The League of Villains strikes again.
I first got into comics through American titles published by the Big Two. The X-Men, Justice League, and Deadpool were all early favorites, so I quickly developed a fondness for superheroes. More recently, though, I’ve transitioned to primarily reading manga. Kohei Horikoshi’s My Hero Academia, with its dynamic heroes and superpowered action, has scratched an itch that’s otherwise difficult to satisfy in manga. Vol. 9 collects chapters 72-80, which comprise the middle of the training camp arc in which the U.A. High students are attacked by the League of Villains’s Vanguard Action Squad. Is this installment good?
The Vanguard Action Squad makes its combat debut here, and it has a strong first showing. Dabi’s design is fantastic, and a past connection to Eraser Head is hinted at. Himiko Toga, meanwhile, has an even better design, and she’s downright unsettling. She has some sort of blood quirk, and she’s clearly modeled herself after Hero Killer Stain in a very creepy way. The top of her coat’s design, which looks like an open mouth with fangs, intensifies her bloodsucking, vampire-like theme.
My favorite of the Vanguard Action Squad’s members is Moonfish. I’m a sucker for sexual, bondage-based villain designs, and Moonfish pushes those elements to the extreme. His Quirk is also fantastic; he can elongate his teeth into sharp blades that grow to absurd, panel-defying lengths. He’s a great match for Todoroki, Bakugo, and Shoji, who struggle much more against him than they have against most opponents in the past. Seeing Shoji get a little more focus is nice since he’s been one of the least developed students thus far. Tokoyami also gets some fantastic spotlight in this volume, but I don’t want to spoil anything about it.
Unfortunately, the previously mentioned characters don’t actually get the majority of the page-time. Most of this volume focuses on a battle between Midoriya and Muscular, who is easily the most boring member of the Vanguard Action Squad. His quirk doesn’t amount to much more than super strength, and his design isn’t particularly unique either. Worse, however, is his connection to Kota Izumi, a boy under Midoriya’s protection. Izumi has hated Quirks and pro heroes ever since his pro hero parents got killed by a villain. That villain, conveniently enough, was Muscular.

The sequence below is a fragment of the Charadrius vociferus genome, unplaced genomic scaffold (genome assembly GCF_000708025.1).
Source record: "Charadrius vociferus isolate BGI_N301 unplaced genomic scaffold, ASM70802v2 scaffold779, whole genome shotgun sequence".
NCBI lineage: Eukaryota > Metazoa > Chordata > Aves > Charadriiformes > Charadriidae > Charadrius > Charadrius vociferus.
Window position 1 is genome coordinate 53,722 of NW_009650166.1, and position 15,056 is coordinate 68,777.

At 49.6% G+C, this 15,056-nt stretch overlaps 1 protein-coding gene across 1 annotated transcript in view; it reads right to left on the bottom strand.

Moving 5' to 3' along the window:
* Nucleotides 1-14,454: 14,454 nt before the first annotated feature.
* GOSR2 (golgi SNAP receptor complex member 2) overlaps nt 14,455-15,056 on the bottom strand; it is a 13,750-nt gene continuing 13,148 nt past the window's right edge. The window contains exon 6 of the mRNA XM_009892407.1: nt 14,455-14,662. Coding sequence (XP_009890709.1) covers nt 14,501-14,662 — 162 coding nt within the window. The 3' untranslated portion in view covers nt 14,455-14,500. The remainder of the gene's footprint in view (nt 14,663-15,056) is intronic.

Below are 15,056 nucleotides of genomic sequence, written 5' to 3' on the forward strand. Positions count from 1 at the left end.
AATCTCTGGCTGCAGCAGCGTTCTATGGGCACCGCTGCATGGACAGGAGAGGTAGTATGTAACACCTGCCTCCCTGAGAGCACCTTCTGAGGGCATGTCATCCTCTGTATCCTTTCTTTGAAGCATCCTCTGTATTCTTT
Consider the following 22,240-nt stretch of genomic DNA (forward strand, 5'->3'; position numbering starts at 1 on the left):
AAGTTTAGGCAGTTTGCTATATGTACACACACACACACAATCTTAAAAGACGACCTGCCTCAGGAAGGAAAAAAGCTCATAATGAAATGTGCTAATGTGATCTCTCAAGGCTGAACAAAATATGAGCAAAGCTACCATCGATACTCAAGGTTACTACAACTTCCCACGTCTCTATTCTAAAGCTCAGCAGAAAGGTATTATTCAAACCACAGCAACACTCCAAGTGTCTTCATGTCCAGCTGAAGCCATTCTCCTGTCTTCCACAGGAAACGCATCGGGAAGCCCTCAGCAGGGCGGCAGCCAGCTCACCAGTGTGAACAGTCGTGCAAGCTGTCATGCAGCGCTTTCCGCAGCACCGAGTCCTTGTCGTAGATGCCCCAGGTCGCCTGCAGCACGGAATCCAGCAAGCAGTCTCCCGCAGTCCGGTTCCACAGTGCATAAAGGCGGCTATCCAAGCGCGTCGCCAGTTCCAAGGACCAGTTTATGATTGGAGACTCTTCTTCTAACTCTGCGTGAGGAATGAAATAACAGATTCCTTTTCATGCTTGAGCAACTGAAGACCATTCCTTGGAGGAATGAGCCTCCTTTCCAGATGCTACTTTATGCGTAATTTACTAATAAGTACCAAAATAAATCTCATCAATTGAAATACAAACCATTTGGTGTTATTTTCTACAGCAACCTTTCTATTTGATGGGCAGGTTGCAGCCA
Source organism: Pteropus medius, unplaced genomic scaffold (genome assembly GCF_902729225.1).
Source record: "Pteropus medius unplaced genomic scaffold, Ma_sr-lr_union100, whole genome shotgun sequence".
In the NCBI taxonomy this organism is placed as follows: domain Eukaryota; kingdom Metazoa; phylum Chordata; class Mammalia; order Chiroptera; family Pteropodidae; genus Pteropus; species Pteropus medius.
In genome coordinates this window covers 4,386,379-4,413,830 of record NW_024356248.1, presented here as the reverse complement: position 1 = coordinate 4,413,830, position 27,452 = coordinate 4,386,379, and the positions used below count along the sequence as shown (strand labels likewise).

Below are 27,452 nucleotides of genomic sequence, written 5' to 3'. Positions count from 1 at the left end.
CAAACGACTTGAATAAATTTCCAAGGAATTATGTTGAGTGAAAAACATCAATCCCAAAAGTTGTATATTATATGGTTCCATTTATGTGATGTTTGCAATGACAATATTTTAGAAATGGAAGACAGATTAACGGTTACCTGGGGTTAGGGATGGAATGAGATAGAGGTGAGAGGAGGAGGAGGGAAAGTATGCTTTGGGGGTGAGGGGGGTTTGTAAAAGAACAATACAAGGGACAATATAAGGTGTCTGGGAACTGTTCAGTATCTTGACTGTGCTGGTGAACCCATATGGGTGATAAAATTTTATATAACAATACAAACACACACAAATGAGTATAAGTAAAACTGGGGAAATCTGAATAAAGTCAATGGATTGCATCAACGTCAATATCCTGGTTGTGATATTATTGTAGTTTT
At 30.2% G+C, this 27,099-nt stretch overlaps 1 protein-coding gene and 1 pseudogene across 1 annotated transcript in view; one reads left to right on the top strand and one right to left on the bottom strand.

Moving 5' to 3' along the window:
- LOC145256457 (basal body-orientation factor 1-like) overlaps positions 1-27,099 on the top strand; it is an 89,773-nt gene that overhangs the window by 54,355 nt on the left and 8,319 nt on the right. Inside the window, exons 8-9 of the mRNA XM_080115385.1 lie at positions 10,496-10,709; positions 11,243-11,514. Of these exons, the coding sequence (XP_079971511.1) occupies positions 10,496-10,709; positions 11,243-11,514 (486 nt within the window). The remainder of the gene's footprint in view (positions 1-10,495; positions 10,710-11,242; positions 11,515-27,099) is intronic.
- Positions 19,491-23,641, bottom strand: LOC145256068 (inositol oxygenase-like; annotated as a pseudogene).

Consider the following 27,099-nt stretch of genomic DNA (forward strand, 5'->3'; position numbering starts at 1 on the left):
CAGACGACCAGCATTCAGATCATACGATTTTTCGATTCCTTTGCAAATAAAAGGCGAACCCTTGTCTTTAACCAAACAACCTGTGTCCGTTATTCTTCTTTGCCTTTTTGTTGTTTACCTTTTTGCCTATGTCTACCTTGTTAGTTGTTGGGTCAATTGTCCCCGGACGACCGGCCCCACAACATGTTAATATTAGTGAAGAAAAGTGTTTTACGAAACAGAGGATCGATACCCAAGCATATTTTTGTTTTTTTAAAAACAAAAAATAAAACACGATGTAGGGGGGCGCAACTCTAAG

This portion of the plot feels too forced, and neither Izumi nor Muscular add any fresh perspectives to the story. The battle just kind of drags on, with no real progress made until Midoriya wins by deus ex machina. When 100% of his power proves to be insufficient, he goes beyond 100% of it in order to win. Maybe I’m just harping on specific wording, but I’ve always hated the cliche of protagonists exceeding their limits with no prior build-up or rationale. It lessens my ability to enjoy Midoriya’s victory here, and it doesn’t do his character arc any favors.
As a whole, My Hero Academia Vol. 9 is a good read. The League of Villains’s Vanguard Action Squad makes a strong debut, with great designs and Quirks well-suited for battle against the U.A. High students. The artwork throughout is also great, and Shoji and Tokoyami both get some much needed spotlight. Unfortunately, the volume is dragged down by Midoryia’s fight against Muscular, which is rife with cliches and suspiciously convenient plot twists. Nonetheless, this is a still fun read. No one does superheroes quite like Kohei Horikoshi.